Margonme

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Bigfoot":1ux9awq3 said:
Margonme":1ux9awq3 said:
Bigfoot":1ux9awq3 said:
Pain from a bit would be operator error.

There are wire bits and saw bits, etc. When breaking draft horses with a "hard mouth" dad used some bits that worked on the concept that the discomfort would alter the horse to perform as desired. You know horsemanship far better than I do, maybe the practices I grew up with are no longer employed, is that the case?

Yes, to an extent much of what we used to hold true about breaking a horse has changed over the years. To be perfectly honest, I have wrapped bits in wire, and welded longer shanks on to the bit (when I was younger). Most people pursue a pressure and release approach now. The last few colts I've started, I've taken a flat nylon halter, and wrapped it with a light chain. Hooked my reigns to that. Gets them flexing at the poll, and thinking about stopping pretty quick. Not harsh on the mouth at all, and they learn fairly quickly where the harshness comes from. Both ended up with a pretty good set of breaks on them, by the time they came out of the round pen.

Thanks. I thought that was the trend. Yes. I remember dad wrapping bits with wire. Some of those old time bits were cruel. The more aggressive bits were often a bad substitute for skill.
 

farmerjan

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Margonme":205xlvpr said:
City Guy":205xlvpr said:
Obama finally has his legacy. I'm happy for him. If certain bits cause pain they too should be banned.

There are 100s of types of bits. The concept of a bit is not unlike stacks or chains - they cause discomfort and thus alter behavior in a way that a horse will behave in a desirable manner.

The question is: What are the grounds for banning a practice? Should calf roping be banned? Should the use of a "twitch" be banned? Etc. Etc.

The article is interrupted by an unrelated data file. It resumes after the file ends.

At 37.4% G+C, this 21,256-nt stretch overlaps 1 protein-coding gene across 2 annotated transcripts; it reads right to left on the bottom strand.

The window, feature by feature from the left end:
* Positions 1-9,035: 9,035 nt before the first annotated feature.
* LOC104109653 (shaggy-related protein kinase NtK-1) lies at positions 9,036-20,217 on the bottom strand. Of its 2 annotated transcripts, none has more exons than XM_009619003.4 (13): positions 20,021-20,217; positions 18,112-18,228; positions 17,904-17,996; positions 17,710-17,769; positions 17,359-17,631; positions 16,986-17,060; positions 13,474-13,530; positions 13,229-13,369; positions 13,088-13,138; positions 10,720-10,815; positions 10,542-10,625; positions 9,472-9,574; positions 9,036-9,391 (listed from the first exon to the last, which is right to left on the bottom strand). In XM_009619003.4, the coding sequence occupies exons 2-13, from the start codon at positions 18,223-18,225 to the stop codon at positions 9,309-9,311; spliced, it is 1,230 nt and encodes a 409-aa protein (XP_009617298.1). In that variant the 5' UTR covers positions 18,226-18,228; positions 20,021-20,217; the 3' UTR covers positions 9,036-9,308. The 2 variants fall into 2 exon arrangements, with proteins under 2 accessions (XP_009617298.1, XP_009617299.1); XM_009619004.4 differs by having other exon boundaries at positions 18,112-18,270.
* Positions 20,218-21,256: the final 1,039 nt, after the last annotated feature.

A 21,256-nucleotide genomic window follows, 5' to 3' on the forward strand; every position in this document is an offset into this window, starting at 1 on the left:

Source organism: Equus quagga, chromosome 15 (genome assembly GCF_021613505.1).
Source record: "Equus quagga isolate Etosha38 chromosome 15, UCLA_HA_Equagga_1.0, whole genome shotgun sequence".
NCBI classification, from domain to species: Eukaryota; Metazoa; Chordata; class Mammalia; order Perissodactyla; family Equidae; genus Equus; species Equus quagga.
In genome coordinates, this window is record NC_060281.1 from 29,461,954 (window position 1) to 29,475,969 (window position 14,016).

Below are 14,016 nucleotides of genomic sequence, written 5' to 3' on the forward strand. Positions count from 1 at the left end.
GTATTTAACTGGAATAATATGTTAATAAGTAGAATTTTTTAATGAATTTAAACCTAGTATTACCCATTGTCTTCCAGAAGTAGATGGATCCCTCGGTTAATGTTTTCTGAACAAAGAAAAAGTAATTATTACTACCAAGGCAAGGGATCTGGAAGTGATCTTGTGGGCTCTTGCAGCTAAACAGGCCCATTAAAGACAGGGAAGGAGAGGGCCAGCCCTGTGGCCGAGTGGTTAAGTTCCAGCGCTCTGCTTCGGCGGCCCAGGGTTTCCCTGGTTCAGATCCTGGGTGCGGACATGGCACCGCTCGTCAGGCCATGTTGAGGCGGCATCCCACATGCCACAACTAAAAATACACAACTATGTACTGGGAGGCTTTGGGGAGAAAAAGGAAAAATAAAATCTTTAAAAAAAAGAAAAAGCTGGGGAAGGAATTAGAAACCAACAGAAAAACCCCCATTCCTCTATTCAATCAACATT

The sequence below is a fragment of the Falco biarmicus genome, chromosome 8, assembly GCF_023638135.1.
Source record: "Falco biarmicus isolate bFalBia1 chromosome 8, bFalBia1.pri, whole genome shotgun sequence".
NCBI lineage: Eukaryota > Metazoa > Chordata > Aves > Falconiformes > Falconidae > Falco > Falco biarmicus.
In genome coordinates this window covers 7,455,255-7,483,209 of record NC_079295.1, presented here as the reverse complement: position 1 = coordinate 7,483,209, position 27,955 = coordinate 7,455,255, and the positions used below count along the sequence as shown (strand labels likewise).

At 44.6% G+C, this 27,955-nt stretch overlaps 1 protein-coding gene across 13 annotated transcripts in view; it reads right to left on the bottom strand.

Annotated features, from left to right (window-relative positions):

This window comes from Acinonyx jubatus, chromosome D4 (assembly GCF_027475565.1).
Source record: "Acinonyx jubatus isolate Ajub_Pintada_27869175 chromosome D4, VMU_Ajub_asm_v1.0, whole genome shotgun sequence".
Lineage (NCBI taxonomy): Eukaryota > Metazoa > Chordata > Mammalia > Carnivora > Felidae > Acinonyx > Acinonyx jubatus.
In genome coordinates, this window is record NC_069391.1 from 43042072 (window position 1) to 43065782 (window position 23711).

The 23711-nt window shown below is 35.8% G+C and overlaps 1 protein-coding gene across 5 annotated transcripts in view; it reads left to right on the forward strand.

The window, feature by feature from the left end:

I too am glad that the intentional cause of pain for the Tenn Walkers to simply lift their legs higher has been banned. BUT I do agree that once some of these groups get their foot in the door, then they will get to where everything else will become subject to a whim. Like Margonne said, next a twitch, or a hot shot (which some do overuse but they are a tool if used properly) or next calf roping, or saddle bronc riding or even the bucking strap on a bull????? Not to mention rings in a bulls nose....I mean there was a group that wanted to ban castrating bull calves....just what we need, 9 million young bulls running around....and that is why some of the dairy farmers are using polled bulls, so that they don't have to deal with the dehorning outcry....
 

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Bigfoot":31jgtxnx said:
City Guy":31jgtxnx said:
Obama finally has his legacy. I'm happy for him. If certain bits cause pain they too should be banned.

Pain from a bit would be operator error.

Some of the bits used by true vaqueros are pretty harsh looking, but they are renown as some of the most skilled horsemen out there. It is all about using a tool properly.
 

Chuckie

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A few people will be cruel to animals. As we know this practice often leads to a criminal life, mostly those that are serial killers had a strong background to the torture of our four legged friends.

A horse's mouth can be kept soft as long as you keep his training in that zone. Until you start jerking their head and over correcting the horse, then I see people that really don't know what they are doing. A snaffle bit always worked well as long as you keep your hands low and the pull light.